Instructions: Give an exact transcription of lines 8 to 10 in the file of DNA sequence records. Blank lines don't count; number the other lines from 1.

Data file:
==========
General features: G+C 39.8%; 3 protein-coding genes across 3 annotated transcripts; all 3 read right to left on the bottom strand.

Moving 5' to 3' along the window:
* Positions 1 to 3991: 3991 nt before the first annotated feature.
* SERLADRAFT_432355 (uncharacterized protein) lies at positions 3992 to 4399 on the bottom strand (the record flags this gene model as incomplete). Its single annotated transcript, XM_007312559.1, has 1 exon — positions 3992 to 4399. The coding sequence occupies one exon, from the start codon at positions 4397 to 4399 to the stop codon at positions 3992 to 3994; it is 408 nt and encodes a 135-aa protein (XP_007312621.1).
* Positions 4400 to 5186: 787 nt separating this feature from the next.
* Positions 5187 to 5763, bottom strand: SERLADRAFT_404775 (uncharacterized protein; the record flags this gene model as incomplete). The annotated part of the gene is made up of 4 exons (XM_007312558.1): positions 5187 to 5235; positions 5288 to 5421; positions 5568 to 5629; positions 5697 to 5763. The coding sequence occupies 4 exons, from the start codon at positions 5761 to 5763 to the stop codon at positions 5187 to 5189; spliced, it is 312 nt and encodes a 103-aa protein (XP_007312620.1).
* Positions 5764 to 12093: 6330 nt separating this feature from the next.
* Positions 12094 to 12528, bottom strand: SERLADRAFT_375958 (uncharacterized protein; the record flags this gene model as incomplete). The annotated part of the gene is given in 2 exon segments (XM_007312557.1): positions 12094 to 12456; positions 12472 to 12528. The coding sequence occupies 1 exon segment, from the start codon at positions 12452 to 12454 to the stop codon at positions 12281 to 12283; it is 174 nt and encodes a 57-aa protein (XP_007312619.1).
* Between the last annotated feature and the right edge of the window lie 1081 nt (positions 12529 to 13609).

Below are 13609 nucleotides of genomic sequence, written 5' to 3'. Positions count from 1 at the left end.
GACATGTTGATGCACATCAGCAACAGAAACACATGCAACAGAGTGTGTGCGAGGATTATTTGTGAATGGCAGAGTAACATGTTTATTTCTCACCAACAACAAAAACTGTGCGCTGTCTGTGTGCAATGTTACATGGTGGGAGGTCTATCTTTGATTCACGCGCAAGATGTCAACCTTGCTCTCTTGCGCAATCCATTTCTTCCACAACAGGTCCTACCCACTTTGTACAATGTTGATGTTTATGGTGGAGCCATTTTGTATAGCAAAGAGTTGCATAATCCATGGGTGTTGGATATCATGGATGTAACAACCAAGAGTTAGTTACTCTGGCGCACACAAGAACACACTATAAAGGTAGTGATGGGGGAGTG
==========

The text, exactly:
* Positions 12094 to 12528, bottom strand: SERLADRAFT_375958 (uncharacterized protein; the record flags this gene model as incomplete). The annotated part of the gene is given in 2 exon segments (XM_007312557.1): positions 12094 to 12456; positions 12472 to 12528. The coding sequence occupies 1 exon segment, from the start codon at positions 12452 to 12454 to the stop codon at positions 12281 to 12283; it is 174 nt and encodes a 57-aa protein (XP_007312619.1).
* Between the last annotated feature and the right edge of the window lie 1081 nt (positions 12529 to 13609).

Below are 13609 nucleotides of genomic sequence, written 5' to 3'. Positions count from 1 at the left end.